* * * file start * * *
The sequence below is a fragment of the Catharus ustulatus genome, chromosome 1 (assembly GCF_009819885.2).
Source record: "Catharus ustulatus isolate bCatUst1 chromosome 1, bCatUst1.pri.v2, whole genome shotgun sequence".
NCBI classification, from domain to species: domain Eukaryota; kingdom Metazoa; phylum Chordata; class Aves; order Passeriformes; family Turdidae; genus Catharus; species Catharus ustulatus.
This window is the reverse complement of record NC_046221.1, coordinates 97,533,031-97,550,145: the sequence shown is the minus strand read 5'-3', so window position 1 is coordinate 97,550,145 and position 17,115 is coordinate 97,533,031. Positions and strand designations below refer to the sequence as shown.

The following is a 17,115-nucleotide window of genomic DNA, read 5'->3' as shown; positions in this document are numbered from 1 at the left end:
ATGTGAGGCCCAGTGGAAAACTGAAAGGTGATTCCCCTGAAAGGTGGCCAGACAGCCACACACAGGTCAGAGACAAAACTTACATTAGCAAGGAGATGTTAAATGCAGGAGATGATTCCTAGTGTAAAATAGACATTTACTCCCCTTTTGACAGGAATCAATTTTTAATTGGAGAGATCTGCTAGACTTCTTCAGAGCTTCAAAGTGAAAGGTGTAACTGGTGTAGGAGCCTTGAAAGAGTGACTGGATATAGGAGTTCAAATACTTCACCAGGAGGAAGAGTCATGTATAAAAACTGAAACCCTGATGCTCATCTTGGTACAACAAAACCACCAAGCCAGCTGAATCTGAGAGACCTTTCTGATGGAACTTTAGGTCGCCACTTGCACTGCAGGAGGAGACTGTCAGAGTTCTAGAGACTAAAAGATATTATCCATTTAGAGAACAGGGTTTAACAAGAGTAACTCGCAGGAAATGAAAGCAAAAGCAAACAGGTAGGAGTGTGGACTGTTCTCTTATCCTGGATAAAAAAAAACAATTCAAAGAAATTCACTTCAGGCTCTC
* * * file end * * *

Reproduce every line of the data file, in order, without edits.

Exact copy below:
The sequence below is a fragment of the Catharus ustulatus genome, chromosome 1 (assembly GCF_009819885.2).
Source record: "Catharus ustulatus isolate bCatUst1 chromosome 1, bCatUst1.pri.v2, whole genome shotgun sequence".
NCBI classification, from domain to species: domain Eukaryota; kingdom Metazoa; phylum Chordata; class Aves; order Passeriformes; family Turdidae; genus Catharus; species Catharus ustulatus.
This window is the reverse complement of record NC_046221.1, coordinates 97,533,031-97,550,145: the sequence shown is the minus strand read 5'-3', so window position 1 is coordinate 97,550,145 and position 17,115 is coordinate 97,533,031. Positions and strand designations below refer to the sequence as shown.

The following is a 17,115-nucleotide window of genomic DNA, read 5'->3' as shown; positions in this document are numbered from 1 at the left end:
ATGTGAGGCCCAGTGGAAAACTGAAAGGTGATTCCCCTGAAAGGTGGCCAGACAGCCACACACAGGTCAGAGACAAAACTTACATTAGCAAGGAGATGTTAAATGCAGGAGATGATTCCTAGTGTAAAATAGACATTTACTCCCCTTTTGACAGGAATCAATTTTTAATTGGAGAGATCTGCTAGACTTCTTCAGAGCTTCAAAGTGAAAGGTGTAACTGGTGTAGGAGCCTTGAAAGAGTGACTGGATATAGGAGTTCAAATACTTCACCAGGAGGAAGAGTCATGTATAAAAACTGAAACCCTGATGCTCATCTTGGTACAACAAAACCACCAAGCCAGCTGAATCTGAGAGACCTTTCTGATGGAACTTTAGGTCGCCACTTGCACTGCAGGAGGAGACTGTCAGAGTTCTAGAGACTAAAAGATATTATCCATTTAGAGAACAGGGTTTAACAAGAGTAACTCGCAGGAAATGAAAGCAAAAGCAAACAGGTAGGAGTGTGGACTGTTCTCTTATCCTGGATAAAAAAAAACAATTCAAAGAAATTCACTTCAGGCTCTC